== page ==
Nobody's Fool: Theresa Rebeck On New Play and Corporate Storytelling

Theresa Rebeck, prolific playwright and creator of the NBC TV show "Smash," talks ventures into new territory with her latest play, the farce Fool.

Theresa Rebeck
Theresa Rebeck (Photo by Joseph Marzullo/WENN)

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Theresa Rebeck, who has had an unprecedented 15 plays mounted in New York ( Poor Behavior, at Primary Stages, being the latest New York production), leaves contemporary times for her 16th, something called Fool. It takes place in a medieval castle's kitchen, which functions like a Green Room where servants hang out and are plagued by upper class invading their space, making them bow and threatening to chop off heads.

The event at hand is a jester competition, where two kings have their court cards square off. One is a girl in disguise, in love with her king, in danger of discovery.

"I've never written a farce before so this was extremely challenging," she admits. "At one point, I wrote David Ives and said, 'OK. I don't really know what I'm doing,' and he sent me a copy of his version of A Flea in Her Ear and said 'Actually, no one does.'" The results world-premiered in Houston earlier this year to an encouraging reception and now heads for Cincinnati Playhouse in the Park for additional tooling.

"There are little truism about the theatre, and one of them is 'Comedy is about us, and farce is about them,' and I couldn't figure out how to make it about them because I couldn't not inhabit the characters. I couldn't get them to do things for the sake of farce, so it had to slide into a warmer version of comedy and then slip back into farce. Ultimately I think you'd define it as farce — a very human kind of farce."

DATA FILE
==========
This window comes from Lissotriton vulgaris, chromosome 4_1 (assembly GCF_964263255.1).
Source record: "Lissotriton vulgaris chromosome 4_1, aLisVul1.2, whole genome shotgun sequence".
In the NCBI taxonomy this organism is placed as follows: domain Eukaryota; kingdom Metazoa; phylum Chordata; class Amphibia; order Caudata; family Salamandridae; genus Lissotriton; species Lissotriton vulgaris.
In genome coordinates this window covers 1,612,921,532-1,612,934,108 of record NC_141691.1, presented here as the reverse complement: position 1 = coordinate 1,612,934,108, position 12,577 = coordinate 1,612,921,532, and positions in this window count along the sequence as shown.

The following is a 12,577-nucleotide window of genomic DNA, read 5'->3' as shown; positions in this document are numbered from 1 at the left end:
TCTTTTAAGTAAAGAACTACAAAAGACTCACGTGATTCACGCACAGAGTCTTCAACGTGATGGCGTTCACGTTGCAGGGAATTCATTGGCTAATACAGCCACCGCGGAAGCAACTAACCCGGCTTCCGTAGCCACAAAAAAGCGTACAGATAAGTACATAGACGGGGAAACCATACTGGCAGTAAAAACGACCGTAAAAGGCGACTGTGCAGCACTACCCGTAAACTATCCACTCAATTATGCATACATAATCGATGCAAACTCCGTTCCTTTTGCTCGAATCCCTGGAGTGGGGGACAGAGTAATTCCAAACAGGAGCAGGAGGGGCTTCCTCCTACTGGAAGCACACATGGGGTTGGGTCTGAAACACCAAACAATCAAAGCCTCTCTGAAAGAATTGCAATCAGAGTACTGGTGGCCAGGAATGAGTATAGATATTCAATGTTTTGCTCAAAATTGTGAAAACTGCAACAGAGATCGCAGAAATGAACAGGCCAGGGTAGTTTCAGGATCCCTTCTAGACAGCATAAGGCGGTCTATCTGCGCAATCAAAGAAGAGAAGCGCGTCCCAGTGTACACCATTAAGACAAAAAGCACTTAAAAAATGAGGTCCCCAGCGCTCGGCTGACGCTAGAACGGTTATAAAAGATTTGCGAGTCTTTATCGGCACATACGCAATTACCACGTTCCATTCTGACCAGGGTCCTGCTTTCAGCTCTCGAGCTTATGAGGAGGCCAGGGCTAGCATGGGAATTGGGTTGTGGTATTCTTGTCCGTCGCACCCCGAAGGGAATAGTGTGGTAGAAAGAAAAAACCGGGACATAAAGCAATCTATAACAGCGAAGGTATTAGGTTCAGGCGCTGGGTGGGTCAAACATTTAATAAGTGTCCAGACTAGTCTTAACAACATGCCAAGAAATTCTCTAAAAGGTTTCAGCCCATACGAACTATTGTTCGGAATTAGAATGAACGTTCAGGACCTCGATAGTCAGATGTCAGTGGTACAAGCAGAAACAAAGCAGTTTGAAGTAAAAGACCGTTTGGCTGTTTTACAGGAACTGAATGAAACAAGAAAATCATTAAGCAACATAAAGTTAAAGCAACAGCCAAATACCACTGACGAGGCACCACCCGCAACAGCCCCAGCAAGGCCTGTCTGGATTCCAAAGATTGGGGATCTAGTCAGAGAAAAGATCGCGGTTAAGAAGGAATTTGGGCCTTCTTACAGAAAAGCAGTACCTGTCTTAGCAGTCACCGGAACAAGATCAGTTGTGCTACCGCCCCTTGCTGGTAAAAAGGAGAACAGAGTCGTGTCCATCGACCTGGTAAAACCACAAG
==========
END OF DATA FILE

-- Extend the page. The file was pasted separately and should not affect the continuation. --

Characters always come first in the plays of Theresa Rebeck. They don't jump through the hoops that farce demands, so naturally they don't jump through the hoops of corporate television — thus, her fast exit from "Smash," the series she created.

"I really want to write a book about how corporate structures interact with storytelling," the playwright seriously contends. "No one's ever done this, and it's everywhere. We're all in a situation where we're negotiation with corporate rules.

"People in the press have asked me, 'How well do you 'manage up?' — meaning 'How well do you interact with the people who are above you in the food chain on a corporate level?' And I'm thinking, 'Is it my job to 'manage up'? I'm a storyteller.

"This is something people have erased. Storytellers used to be shaman. When storytelling entered the culture, it entered as a holy act. We were the interpreter of the gods. When theatre erupted, it was like part of a religious ceremony. Now we're at a time where storytellers are subject to corporate interests. We're constantly being asked to distort the stories for something the corporation believes it needs. And the people you negotiate with — they only care about what their bosses think, not what kind of story you're trying to tell. Their realm is not our realm."

Consequently, for the prolific Ms. Rebeck, television's loss is theatre's gain.